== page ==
lies along the Porsuk River, a tributary of the Sakarya River, at a point
about 125 miles (200 km) west of Ankara. Lying near the site of the ancient
Phrygian city of Dorylaeum, the present city probably began in Byzantine
times as a cluster of settlements around hot springs. The scene of a crusader
victory over the Seljuk Turks in 1097, it came under Ottoman control near
the end of the 13th century. The city expanded with the coming of the
railway in the late 19th century and the immigration of Turks from the
European provinces of the Ottoman Empire in the early 20th century. Despite
its name (Turkish: "Old City"), most
of the city was rebuilt after its destruction in the Turkish War of Independence
Eskisehir is divided into a commercial and industrial
section, situated on low ground, and a residential quarter that occupies higher ground.
One of the largest industrial centers in Turkey, it produces sugar, textiles, bricks,
cement, chemicals, processed meerschaum, and railway and agricultural equipment. It also
has aircraft workshops and is a center for cotton research. It is a rail junction on the
Istanbul-Ankara and Istanbul-Baghdad lines. Eskisehir is the seat of the University of
Eskisehir is one of the oldest settlements (3500 BC) in
this region. It was founded in the 3rd millennium BC by the Phrygians along the banks of
the Porsuk River and its banks. The city has many places of interest; the Archaeological
Museum which houses the Phrygian objects and sculptures; the Ottoman
House Museum which is a very fine example of the 19th century local
architecture and has many local ethnographical items. There are three significant tombs
around Eskisehir: the Sheik Edibali Tomb, the Kumbet
Baba Tomb, and the Cupola of Alemsah. The Phrygian
Valley, the Falcon Fortress, the Unfinished
Monument, and the Gerdek Rock are other historical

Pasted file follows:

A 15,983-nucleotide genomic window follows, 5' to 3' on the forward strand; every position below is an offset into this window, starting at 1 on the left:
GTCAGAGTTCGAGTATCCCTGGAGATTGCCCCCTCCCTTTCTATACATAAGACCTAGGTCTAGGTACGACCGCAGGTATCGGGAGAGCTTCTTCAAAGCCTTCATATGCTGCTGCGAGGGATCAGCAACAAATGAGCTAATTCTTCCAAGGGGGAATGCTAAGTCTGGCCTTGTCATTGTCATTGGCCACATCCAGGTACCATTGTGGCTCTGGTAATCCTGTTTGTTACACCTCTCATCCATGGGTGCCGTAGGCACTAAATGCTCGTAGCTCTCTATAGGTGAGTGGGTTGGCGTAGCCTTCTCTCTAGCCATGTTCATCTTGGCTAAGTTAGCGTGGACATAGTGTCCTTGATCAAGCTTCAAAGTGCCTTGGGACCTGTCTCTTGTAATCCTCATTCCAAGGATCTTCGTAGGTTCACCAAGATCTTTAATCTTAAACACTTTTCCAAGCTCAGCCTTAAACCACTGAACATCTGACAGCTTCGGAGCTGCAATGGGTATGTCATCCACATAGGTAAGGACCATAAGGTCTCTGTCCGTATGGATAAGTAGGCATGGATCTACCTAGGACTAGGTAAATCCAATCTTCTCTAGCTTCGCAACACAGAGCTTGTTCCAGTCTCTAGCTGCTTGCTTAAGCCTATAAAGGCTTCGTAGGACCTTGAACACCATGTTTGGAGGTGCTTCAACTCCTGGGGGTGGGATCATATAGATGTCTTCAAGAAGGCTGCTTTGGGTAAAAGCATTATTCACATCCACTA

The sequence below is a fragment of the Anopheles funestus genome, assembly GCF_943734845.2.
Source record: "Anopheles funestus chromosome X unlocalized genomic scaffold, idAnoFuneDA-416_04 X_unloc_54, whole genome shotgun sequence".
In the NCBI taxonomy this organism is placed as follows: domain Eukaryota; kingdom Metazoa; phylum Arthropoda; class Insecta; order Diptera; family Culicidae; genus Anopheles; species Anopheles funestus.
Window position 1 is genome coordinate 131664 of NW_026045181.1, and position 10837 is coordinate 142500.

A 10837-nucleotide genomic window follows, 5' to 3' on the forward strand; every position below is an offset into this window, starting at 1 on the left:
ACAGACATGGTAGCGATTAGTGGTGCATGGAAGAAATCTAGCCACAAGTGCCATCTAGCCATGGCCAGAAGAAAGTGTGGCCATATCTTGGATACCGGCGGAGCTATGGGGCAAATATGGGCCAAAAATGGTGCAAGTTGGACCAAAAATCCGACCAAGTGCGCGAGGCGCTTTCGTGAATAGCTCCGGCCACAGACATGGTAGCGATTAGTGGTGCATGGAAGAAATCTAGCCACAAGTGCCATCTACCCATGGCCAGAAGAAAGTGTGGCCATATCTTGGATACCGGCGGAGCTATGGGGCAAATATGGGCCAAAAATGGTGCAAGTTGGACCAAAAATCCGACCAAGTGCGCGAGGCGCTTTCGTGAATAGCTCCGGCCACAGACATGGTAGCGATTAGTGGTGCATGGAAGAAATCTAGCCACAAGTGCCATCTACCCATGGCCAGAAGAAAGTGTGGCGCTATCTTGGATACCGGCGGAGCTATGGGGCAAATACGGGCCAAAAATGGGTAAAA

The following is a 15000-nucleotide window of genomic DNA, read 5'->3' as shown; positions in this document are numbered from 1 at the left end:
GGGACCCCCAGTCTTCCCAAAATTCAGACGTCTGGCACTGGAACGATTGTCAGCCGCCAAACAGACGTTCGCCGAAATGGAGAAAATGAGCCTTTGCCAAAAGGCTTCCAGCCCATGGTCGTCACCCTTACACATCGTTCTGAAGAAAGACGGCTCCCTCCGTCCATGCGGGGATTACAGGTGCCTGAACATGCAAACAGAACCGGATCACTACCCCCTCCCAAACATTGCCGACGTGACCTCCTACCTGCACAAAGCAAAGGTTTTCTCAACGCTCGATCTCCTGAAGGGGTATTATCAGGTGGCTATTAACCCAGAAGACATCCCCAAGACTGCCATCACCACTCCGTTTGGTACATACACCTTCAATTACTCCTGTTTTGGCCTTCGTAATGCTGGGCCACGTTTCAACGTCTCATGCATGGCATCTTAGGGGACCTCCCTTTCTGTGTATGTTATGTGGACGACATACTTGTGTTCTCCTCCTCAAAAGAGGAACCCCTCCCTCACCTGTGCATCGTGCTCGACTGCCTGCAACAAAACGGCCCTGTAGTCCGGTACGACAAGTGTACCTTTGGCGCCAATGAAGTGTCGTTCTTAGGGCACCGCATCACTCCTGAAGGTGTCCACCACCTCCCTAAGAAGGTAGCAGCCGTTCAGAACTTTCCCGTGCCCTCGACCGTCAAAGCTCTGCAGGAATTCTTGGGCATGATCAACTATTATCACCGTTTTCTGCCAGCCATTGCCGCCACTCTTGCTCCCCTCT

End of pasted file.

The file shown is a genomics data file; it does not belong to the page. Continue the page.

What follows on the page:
sites to visit. In Eskisehir you will frequently see items made of meerschaum since this
is the place where it originates You will see the best meerschaum stone works
at the Meerschaum Museum. The Rug and Seyitgazi Museums have many examples of different
kinds of kilims and hand-knit and stockings.
In Eskisehir it is possible to have good time at Sakaryabasi
where there is a spring lake and fresh fish restaurants.
Outside Eskisehir is Sivrihisar
(Justinianopolis), full of typical Ottoman houses and famous for its kilims. Seyit
Battal Gazi (Nakoleia) is 45 kms south of Eskisehir. The mosque complex on
the hill was built to pay homage to the Islamic hero Seyit Battal.
The Yunus Emre Village is the
burial place of the world famous poet of the 13th century, Yunus Emre. There is a
commemorative tomb built for him as well as a museum, and celebrations are held here every
which are dedicated to Nasreddin Hodja, a humor master and folk
philosopher, is organized in Eskisehir every year in the last week of June.
117 km from Ankara, on the Eskisehir road and 16 km to the
right you will find the Phrygian city, Pessinus, its contemporary name is Ballihisar.
There you will see the Temple of Cybele - the mother goddess, and an open-air museum
housing interesting sculptures found in this ancient Phrygian cult center, which was built
in the 10th century BC.
One of the most important settlement centers of the
Phrygians, between the 8th- and 6th-centuries BC, was Midas, situated 66 km south of
At this place of distant past, stands the ancient city with
an acropolis overlooking the lower land. On its northwestern side are two open-air cult
temples, carved into the rock, and the most interesting sight in the area. There are rock
tombs and Phrygian inscriptions nearby, and a recently discovered underground tunnel which
links the site to the valley extending below. The Midas Monument
which was built in dedication to Cybele lies to the northwest of the ancient city.
Three tombs in the environs of Midas which were found at
Kucuk Yazilikaya, Sutunlu Kale and Doganli Kale are especially remarkable,. Kumbet and
Deveboynu are the other towns close to Midas, and visitors can enjoy the Phrygian
monuments spread over these neighboring lands.
Midas City established during the 7th century B.C., is
famous for its Great Monument which is an important masterpiece of the Pbrygian Period.
The monument is covered with miscellaneous geometric designs and hyerogliphics. During the
Pbrygian Period religious ceremonies used to be held here